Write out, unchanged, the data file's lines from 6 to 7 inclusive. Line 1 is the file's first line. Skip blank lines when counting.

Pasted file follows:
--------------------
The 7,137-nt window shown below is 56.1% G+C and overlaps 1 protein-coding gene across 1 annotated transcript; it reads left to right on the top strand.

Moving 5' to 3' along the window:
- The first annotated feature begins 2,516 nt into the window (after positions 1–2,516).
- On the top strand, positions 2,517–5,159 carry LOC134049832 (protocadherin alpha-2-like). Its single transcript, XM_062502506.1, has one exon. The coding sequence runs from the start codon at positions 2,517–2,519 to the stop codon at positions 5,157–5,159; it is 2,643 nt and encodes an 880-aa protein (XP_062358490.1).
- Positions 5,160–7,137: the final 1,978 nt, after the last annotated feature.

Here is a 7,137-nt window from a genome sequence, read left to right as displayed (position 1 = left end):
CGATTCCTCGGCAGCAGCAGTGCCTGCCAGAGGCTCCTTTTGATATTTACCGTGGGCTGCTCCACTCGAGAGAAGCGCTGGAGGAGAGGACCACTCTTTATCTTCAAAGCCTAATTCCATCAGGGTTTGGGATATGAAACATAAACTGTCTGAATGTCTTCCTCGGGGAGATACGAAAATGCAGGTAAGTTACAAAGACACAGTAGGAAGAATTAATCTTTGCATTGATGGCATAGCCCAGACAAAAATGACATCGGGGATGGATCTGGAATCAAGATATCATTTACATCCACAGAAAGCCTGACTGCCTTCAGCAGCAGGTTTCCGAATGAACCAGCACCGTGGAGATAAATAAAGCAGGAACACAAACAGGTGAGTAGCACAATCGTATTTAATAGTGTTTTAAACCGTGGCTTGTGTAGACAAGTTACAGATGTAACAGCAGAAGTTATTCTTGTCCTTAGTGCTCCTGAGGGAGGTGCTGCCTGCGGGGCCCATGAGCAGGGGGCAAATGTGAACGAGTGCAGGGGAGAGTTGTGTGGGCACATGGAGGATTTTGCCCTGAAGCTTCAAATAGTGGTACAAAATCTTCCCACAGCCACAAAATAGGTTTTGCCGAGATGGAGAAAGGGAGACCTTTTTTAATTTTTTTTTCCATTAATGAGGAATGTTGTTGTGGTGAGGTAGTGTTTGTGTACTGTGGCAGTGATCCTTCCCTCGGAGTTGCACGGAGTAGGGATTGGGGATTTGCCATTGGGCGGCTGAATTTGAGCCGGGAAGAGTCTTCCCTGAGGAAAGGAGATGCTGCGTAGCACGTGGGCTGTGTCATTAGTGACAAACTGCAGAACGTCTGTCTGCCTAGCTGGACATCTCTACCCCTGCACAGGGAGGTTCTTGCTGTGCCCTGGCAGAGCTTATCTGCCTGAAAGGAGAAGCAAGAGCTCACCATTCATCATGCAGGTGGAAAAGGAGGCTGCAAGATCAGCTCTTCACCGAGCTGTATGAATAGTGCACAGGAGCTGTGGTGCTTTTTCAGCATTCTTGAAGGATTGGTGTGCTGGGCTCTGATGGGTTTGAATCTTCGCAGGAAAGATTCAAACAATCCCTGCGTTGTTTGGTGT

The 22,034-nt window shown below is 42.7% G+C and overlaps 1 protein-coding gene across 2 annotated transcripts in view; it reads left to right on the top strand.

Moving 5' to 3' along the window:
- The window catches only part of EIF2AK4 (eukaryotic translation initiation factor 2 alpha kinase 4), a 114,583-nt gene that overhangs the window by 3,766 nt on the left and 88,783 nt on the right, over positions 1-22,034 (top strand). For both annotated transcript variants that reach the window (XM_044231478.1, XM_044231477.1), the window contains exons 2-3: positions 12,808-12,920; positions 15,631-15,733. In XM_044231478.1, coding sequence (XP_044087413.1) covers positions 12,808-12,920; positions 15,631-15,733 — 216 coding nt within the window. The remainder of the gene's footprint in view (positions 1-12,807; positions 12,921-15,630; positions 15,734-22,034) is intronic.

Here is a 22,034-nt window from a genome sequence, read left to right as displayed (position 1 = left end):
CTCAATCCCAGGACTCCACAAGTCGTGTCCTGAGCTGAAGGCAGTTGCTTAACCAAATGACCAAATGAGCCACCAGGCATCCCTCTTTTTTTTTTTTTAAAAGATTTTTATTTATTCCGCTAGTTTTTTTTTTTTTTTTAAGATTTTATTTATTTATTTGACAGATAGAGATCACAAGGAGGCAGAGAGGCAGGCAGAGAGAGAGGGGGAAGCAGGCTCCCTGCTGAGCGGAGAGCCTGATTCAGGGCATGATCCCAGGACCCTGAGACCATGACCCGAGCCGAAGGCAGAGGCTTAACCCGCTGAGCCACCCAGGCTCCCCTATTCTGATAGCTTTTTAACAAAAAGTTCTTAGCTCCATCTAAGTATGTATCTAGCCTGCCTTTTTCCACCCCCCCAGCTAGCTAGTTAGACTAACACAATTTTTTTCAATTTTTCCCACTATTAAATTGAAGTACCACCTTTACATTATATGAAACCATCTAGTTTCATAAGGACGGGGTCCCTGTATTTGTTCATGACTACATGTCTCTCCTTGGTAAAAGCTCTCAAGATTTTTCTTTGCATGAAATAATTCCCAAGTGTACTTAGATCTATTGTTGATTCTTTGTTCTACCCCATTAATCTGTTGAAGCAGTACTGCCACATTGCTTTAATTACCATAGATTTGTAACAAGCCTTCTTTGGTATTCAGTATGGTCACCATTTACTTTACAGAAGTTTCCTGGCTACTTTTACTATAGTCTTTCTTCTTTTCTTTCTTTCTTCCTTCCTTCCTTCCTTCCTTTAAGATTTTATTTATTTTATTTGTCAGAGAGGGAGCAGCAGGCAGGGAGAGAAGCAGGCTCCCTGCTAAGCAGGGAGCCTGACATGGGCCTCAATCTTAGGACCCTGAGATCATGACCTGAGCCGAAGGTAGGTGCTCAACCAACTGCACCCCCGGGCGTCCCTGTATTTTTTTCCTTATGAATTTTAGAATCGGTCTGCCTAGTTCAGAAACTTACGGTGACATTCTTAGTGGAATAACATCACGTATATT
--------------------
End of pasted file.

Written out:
Here is a 7,137-nt window from a genome sequence, read left to right as displayed (position 1 = left end):
CGATTCCTCGGCAGCAGCAGTGCCTGCCAGAGGCTCCTTTTGATATTTACCGTGGGCTGCTCCACTCGAGAGAAGCGCTGGAGGAGAGGACCACTCTTTATCTTCAAAGCCTAATTCCATCAGGGTTTGGGATATGAAACATAAACTGTCTGAATGTCTTCCTCGGGGAGATACGAAAATGCAGGTAAGTTACAAAGACACAGTAGGAAGAATTAATCTTTGCATTGATGGCATAGCCCAGACAAAAATGACATCGGGGATGGATCTGGAATCAAGATATCATTTACATCCACAGAAAGCCTGACTGCCTTCAGCAGCAGGTTTCCGAATGAACCAGCACCGTGGAGATAAATAAAGCAGGAACACAAACAGGTGAGTAGCACAATCGTATTTAATAGTGTTTTAAACCGTGGCTTGTGTAGACAAGTTACAGATGTAACAGCAGAAGTTATTCTTGTCCTTAGTGCTCCTGAGGGAGGTGCTGCCTGCGGGGCCCATGAGCAGGGGGCAAATGTGAACGAGTGCAGGGGAGAGTTGTGTGGGCACATGGAGGATTTTGCCCTGAAGCTTCAAATAGTGGTACAAAATCTTCCCACAGCCACAAAATAGGTTTTGCCGAGATGGAGAAAGGGAGACCTTTTTTAATTTTTTTTTCCATTAATGAGGAATGTTGTTGTGGTGAGGTAGTGTTTGTGTACTGTGGCAGTGATCCTTCCCTCGGAGTTGCACGGAGTAGGGATTGGGGATTTGCCATTGGGCGGCTGAATTTGAGCCGGGAAGAGTCTTCCCTGAGGAAAGGAGATGCTGCGTAGCACGTGGGCTGTGTCATTAGTGACAAACTGCAGAACGTCTGTCTGCCTAGCTGGACATCTCTACCCCTGCACAGGGAGGTTCTTGCTGTGCCCTGGCAGAGCTTATCTGCCTGAAAGGAGAAGCAAGAGCTCACCATTCATCATGCAGGTGGAAAAGGAGGCTGCAAGATCAGCTCTTCACCGAGCTGTATGAATAGTGCACAGGAGCTGTGGTGCTTTTTCAGCATTCTTGAAGGATTGGTGTGCTGGGCTCTGATGGGTTTGAATCTTCGCAGGAAAGATTCAAACAATCCCTGCGTTGTTTGGTGT